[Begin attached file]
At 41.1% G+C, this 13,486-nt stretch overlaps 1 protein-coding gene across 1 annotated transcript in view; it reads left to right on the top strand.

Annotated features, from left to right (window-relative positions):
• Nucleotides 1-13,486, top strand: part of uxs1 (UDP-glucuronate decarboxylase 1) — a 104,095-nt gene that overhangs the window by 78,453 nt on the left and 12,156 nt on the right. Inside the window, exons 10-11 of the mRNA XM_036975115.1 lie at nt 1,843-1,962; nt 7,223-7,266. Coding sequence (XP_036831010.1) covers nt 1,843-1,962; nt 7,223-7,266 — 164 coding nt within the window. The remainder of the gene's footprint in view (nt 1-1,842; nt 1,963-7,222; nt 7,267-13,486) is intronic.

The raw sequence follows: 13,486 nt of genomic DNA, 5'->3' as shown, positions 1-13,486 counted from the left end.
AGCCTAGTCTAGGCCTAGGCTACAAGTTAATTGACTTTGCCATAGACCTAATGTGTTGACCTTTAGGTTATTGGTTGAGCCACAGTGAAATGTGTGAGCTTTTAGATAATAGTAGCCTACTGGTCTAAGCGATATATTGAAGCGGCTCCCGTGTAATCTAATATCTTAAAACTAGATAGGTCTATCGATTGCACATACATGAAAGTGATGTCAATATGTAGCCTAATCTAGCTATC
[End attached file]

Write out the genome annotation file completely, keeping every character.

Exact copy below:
At 41.1% G+C, this 13,486-nt stretch overlaps 1 protein-coding gene across 1 annotated transcript in view; it reads left to right on the top strand.

Annotated features, from left to right (window-relative positions):
• Nucleotides 1-13,486, top strand: part of uxs1 (UDP-glucuronate decarboxylase 1) — a 104,095-nt gene that overhangs the window by 78,453 nt on the left and 12,156 nt on the right. Inside the window, exons 10-11 of the mRNA XM_036975115.1 lie at nt 1,843-1,962; nt 7,223-7,266. Coding sequence (XP_036831010.1) covers nt 1,843-1,962; nt 7,223-7,266 — 164 coding nt within the window. The remainder of the gene's footprint in view (nt 1-1,842; nt 1,963-7,222; nt 7,267-13,486) is intronic.

The raw sequence follows: 13,486 nt of genomic DNA, 5'->3' as shown, positions 1-13,486 counted from the left end.
AGCCTAGTCTAGGCCTAGGCTACAAGTTAATTGACTTTGCCATAGACCTAATGTGTTGACCTTTAGGTTATTGGTTGAGCCACAGTGAAATGTGTGAGCTTTTAGATAATAGTAGCCTACTGGTCTAAGCGATATATTGAAGCGGCTCCCGTGTAATCTAATATCTTAAAACTAGATAGGTCTATCGATTGCACATACATGAAAGTGATGTCAATATGTAGCCTAATCTAGCTATC